The Story Behind The Mission Impossible Theme Song

There are few television theme songs that are as instantly recognizable and iconic as that of "Mission: Impossible." The original television show premiered in 1966 and ran until 1973, telling the stories of the secret agents of the Impossible Missions Force who travel the world choosing to accept dangerous missions in which they are pitted against dictators, war lords, criminal masterminds, assassins, and other high stakes opponents, per Roger Ebert. A late 1980s television reboot lasted a very short time, but the franchise's true rebirth came with the 1996 release of the movie adaptation of "Mission: Impossible" directed by Brian De Palma and starring Tom Cruise. 

Six films later, with at least two more planned, it's fair to say that "Mission: Impossible" has cemented a permanent place in pop culture history. The "Mission: Impossible" theme is a huge part of its brand and appeal; Peter Sobczynski, writing for the Roger Ebert website, called it "a stone cold classic" and noted that Paramount Pictures was eager to make the movie version in part because of the instantly recognizable title sequence, full of quick edits of the action about to play out as well as the familiar, exciting theme song.

Three minutes to write a classic

The "Mission: Impossible" theme was written by Argentinian composer and pianist Lalo Schifrin. In a 2015 interview with the New York Post, Schifrin explained how he'd grown up in a "classical music family" with a father who was concertmaster of the Philharmonic Orchestra of Buenos Aires, but he learned about and became interested in jazz via an American merchant marine who had sneaked records forbidden by the Argentinian government into the country. Schifrin went on to study at the Paris Conservatory and returned to Argentina to start his own jazz group.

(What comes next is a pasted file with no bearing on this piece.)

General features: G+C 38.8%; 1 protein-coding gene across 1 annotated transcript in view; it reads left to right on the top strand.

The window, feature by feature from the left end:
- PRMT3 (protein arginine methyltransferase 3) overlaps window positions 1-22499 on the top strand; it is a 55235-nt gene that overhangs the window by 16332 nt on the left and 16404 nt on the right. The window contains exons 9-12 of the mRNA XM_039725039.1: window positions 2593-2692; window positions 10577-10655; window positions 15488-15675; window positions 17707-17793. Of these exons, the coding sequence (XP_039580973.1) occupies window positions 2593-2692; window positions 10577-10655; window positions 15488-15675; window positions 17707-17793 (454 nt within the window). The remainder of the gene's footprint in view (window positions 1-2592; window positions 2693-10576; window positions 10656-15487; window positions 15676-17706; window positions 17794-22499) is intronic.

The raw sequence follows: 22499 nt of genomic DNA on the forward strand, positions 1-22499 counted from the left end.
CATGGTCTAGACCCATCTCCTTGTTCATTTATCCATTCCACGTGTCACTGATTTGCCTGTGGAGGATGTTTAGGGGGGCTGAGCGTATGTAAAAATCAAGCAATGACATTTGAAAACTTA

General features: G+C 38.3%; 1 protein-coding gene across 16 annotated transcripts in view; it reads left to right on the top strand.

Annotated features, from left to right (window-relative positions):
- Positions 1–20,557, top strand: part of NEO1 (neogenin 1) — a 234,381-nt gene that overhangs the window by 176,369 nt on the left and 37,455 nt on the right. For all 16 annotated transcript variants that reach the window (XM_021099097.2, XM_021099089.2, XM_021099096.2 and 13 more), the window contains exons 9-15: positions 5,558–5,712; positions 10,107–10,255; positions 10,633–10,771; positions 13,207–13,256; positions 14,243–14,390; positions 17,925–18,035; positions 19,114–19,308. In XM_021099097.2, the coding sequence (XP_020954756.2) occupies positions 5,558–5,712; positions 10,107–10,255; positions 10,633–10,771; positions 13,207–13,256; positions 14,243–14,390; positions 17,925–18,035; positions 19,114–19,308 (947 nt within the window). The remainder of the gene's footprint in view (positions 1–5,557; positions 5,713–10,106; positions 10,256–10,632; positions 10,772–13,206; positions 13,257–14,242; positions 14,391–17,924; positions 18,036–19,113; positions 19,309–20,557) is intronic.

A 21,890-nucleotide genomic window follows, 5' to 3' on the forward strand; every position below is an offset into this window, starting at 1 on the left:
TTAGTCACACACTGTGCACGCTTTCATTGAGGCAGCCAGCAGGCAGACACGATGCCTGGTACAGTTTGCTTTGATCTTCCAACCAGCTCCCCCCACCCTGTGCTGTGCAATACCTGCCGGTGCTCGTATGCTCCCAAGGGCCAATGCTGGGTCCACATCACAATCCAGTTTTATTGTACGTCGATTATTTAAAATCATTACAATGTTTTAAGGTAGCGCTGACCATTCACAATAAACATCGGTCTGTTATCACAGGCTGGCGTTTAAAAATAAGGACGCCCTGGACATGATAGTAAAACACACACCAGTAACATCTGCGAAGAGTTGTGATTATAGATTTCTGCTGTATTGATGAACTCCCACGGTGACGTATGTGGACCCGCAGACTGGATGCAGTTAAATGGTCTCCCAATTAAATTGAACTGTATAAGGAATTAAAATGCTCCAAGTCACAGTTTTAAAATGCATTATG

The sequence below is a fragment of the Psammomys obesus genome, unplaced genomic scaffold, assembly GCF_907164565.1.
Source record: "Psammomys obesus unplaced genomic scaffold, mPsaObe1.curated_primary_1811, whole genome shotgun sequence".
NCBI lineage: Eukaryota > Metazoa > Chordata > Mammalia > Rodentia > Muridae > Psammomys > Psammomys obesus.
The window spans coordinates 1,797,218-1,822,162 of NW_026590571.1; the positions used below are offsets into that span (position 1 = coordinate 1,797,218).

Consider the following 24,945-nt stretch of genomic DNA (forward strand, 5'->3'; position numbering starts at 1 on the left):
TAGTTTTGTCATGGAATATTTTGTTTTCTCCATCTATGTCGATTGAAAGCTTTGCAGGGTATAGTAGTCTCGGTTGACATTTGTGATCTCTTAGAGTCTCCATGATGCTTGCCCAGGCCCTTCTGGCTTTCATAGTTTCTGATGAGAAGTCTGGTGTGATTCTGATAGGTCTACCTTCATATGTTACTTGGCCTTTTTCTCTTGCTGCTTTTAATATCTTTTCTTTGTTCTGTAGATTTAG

In 1960, he was hired for the New York-based quintet of Dizzy Gillespie and just three years later, series producer Bruce Geller oversaw the making of the "Mission: Impossible" pilot episode and hired Schifrin to write the theme. Per Schifrin, Geller told him, "I want you to write something exciting, something that when people are in the living room and go into the kitchen to have a soft drink, and they hear it, they will know what it is. I want it to be identifiable, recognizable and a signature." Amazingly, the song reportedly took Schifrin just three minutes to write. The composer was casual and modest about how fast the tune came together, explaining, "When you write a letter, you don't have to think what grammar or what syntaxes you're going to use, you just write a letter. And that's the way it came." 

Was the Mission: Impossible theme written for aliens?

In a 2016 interview with the Television Academy Foundation, available on YouTube, Schifrin noted that he hadn't even seen a script when he was asked to write the theme. "I didn't have a clue what it was about, but I realized there was a lot of suspense." The "Mission: Impossible" theme song is written in an unusual 5/4 time signature, which some have interpreted as an homage to South American music. In a 2014 interview with the Film Music Foundation, available on YouTube, Lalo Schifrin debunked this theory, proclaiming, "In South America, I don't know any music in 5/4." In the 2015 interview with the New York Post, he shared that he'd joked at a press conference in Vienna about his use of 5/4 time, saying, "The people in outer space have five legs and couldn't dance to our music, so I wrote this for them."

In addition to the "Mission: Impossible" theme, Schifrin went on to score several movies, including "Bullitt," "Cool Hand Luke," and "Dirty Harry," as well as more television shows, including "Mannix" and "Starsky and Hutch." He's been nominated for six Academy Awards, was awarded an Honorary Oscar in 2018 (presented by Clint Eastwood, and also posted on YouTube), and won a Grammy for the "Mission: Impossible" theme. He told the New York Post that the popularity of the theme song changed his career: "I'm really lucky and really glad and I thank God and everybody who helped me ... very few television shows extended their life to motion pictures."